NWT introduces act to implement UN declaration

NWT leaders shake hands as a UN declaration implementation bill is announced
NWT leaders shake hands as a UN declaration implementation bill is announced. Caitrin Pilkington/Cabin Radio

Premier Caroline Cochrane has introduced a bill that aims to ensure the NWT government upholds the principles of the UN Declaration on the Rights of Indigenous Peoples.

The territory said the proposed legislation was created by a working group of officials from the GNWT, Indigenous governments and Indigenous organizations. It has been in the works for years.

Speaking at the legislature on Wednesday, Cochrane said the United Nations Declaration on the Rights of Indigenous Peoples Implementation Act will “formalize the mechanisms the GNWT will use to ensure that future laws, regulations and policies are consistent with human rights as outlined in the declaration.”

Leaders from the Tłı̨chǫ Government, Sahtu Secretariat, Salt River First Nation, North Slave Métis Alliance, NWT Métis Nation, Gwich’in Tribal Council, Inuvialuit Regional Corporation, Délı̨nę Got’ı̨nę government and Acho Dene Koe First Nation were present to show their support of the bill.



Meanwhile, the NWT Council of Leaders, which brings together the GNWT and Indigenous governments, has agreed a memorandum of understanding to continue work on the UN declaration’s objectives.

“Given that Indigenous peoples compose a significant number of the residents of the Northwest Territories, it is essential that we lead the way in terms of properly implementing the United Nations declaration,” said Ken Kyikavichik, Grand Chief of the Gwich’in Tribal Council. “This MOU establishes a framework towards achieving this.”

Absent from the event were representatives from the Dene Nation. In 2021, the Dene Nation voted to reject a federal act regarding the UN declaration over concerns about the language of several sections, which the Dene Nation said limited the rights and freedoms outlined in the rest of the declaration.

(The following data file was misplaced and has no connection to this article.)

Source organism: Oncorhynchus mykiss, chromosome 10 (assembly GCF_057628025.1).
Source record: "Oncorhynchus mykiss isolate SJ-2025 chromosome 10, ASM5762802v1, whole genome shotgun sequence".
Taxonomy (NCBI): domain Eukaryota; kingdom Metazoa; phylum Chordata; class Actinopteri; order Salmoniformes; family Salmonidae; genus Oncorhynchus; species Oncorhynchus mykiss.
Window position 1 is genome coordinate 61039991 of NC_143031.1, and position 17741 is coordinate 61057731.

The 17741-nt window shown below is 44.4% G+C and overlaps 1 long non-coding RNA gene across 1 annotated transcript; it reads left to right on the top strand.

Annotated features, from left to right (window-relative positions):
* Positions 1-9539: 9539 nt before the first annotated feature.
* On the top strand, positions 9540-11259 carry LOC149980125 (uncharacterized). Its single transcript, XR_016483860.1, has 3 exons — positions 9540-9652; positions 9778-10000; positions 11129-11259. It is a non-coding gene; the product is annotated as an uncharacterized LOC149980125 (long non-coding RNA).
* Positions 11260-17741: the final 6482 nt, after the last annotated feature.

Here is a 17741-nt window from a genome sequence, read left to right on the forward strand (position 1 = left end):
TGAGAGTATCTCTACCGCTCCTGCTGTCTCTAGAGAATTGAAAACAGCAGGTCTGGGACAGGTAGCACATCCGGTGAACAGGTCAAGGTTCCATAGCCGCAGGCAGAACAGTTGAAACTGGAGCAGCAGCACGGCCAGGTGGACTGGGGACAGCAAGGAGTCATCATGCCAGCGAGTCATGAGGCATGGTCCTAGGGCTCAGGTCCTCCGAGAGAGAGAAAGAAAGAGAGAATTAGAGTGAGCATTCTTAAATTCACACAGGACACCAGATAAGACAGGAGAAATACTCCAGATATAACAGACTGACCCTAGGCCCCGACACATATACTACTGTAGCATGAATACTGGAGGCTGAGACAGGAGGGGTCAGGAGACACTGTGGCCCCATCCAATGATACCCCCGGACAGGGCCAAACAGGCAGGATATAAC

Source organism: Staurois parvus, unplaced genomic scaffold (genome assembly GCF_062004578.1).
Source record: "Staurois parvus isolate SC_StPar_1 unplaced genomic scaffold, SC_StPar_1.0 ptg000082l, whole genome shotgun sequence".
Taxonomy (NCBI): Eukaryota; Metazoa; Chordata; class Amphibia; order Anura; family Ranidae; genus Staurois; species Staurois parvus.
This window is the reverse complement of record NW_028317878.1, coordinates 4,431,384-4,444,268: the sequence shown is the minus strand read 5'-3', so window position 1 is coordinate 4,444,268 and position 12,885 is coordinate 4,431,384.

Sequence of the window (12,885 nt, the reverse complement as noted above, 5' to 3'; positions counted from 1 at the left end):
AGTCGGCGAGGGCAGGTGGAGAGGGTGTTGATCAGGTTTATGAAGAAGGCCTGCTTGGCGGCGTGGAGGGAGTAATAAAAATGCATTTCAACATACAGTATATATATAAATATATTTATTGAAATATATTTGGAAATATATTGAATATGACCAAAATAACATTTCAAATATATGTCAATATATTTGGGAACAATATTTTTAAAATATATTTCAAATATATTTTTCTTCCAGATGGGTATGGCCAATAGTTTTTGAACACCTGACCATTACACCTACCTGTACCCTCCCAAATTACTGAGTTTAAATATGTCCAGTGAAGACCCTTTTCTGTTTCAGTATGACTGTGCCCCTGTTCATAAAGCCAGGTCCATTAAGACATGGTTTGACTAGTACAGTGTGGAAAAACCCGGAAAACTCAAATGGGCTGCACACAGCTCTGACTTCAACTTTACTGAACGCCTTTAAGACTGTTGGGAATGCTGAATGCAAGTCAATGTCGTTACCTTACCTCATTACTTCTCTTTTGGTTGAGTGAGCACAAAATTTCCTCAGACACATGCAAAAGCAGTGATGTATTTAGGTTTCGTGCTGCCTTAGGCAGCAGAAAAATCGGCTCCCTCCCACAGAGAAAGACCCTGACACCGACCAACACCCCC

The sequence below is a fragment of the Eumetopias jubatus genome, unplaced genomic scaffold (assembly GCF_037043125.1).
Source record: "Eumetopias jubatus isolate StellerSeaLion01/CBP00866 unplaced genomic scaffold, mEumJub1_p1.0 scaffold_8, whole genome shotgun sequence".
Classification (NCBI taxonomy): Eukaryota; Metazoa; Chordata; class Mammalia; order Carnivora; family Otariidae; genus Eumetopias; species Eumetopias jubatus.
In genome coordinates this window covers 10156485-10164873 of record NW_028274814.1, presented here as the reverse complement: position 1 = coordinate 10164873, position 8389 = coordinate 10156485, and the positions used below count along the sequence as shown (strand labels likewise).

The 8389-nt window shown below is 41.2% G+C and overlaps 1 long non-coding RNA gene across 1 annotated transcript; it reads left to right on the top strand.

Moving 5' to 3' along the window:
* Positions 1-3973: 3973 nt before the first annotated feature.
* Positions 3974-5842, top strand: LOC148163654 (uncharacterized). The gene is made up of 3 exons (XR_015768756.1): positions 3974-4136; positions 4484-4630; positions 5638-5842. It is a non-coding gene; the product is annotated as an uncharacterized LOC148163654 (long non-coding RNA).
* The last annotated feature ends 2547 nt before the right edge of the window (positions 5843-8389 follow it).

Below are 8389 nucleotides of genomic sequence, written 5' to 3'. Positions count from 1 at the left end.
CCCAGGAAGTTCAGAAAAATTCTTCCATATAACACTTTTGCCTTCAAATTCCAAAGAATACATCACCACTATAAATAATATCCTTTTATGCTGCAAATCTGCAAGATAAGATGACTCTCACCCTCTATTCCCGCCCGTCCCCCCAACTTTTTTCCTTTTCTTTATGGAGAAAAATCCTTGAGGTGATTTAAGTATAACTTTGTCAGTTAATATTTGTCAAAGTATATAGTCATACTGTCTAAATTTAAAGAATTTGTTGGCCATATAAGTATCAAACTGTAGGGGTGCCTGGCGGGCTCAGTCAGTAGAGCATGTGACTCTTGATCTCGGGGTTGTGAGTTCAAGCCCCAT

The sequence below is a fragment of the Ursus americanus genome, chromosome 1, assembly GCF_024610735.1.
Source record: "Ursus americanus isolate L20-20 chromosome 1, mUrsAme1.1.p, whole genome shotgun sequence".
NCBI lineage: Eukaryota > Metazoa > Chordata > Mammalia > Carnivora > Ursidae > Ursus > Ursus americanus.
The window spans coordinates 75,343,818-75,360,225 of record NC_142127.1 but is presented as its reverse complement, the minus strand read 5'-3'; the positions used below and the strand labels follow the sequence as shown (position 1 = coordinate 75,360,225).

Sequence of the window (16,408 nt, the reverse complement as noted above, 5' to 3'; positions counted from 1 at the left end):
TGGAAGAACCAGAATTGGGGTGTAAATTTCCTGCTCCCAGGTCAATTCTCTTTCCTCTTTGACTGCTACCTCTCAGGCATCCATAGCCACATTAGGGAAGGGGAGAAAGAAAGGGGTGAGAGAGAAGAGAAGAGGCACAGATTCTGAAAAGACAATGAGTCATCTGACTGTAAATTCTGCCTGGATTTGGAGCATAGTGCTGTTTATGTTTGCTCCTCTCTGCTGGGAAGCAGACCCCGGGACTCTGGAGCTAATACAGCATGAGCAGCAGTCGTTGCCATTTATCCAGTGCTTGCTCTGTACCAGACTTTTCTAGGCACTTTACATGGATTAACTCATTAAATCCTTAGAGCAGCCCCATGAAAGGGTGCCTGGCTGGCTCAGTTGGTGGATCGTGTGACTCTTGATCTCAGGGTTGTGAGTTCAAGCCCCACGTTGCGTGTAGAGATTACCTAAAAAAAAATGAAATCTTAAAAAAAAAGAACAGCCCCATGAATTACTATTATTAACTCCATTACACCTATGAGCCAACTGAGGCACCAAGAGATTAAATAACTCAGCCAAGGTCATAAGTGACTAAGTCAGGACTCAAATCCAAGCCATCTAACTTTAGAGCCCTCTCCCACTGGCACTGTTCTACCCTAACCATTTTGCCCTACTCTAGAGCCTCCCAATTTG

As reported by NNSL at the time, some Dene leaders and Indigenous scholars say article 46 – which states that Indigenous peoples cannot take actions that “impair, totally or in part, the territorial integrity or political unity of sovereign and independent states” – dilutes the rest of the declaration.



Article 46 was one of several issues brought up by the Dene Nation during a recent presentation to the UN Special Rapporteur.

Asked whether the NWT’s bill addresses any of the concerns raised by the Dene Nation, Cochrane said the bill will focus on areas of common ground.

Premier Caroline Cochrane addresses attendees at March 29, 2023 news conference
Premier Caroline Cochrane addresses attendees at a March 29, 2023 news conference. Caitrin Pilkington/Cabin Radio

“It took a lot of time, a lot of officials, a lot of people – and I really congratulate all the people that worked on this – to actually find areas that were common, that we agreed on,” said Cochrane.

“Dene Nation might not agree with it, but we have chiefs here from within the Dene Nation that do agree with it. The work that we’re doing, the memorandum of understanding, will not be signed by 100 percent of all Indigenous governments. It’s a majority.”

Danny Gaudet, Ɂek’wahtı̨dǝ́ of the Délı̨nę Got’ı̨nę Government, said leaders should focus on the possible good that stands to come from the bill.

“I understand that Dene Nation was opposed to some aspects of the declaration,” he said. “But in the end, you know, our community in Délı̨nę has been fighting an uphill battle to have our right to self-government recognized.

“Over the years, we’ve come to realize that we’re not going to get everything we want today, at one table, at one sitting. It’s a long journey, a long process, and documents like this might not be perfect, but they help that process.”

More details of the bill are expected to be released this week. Its full text was not immediately available, meaning it is not yet clear how the approach outlined in the bill will be substantially different than current efforts between the GNWT and Indigenous leaders to collaborate on governance.



Cochrane said the bill’s main deliverable will be a framework for implementation of the UN declaration.

“This isn’t going to happen overnight,” she said.

“It took us three years just to get to this bill, and the hard work is just beginning.

“It’s not about just putting a bill out there that says, ‘We recognize your rights.’ We’ve been doing that too long. This is about starting that work.”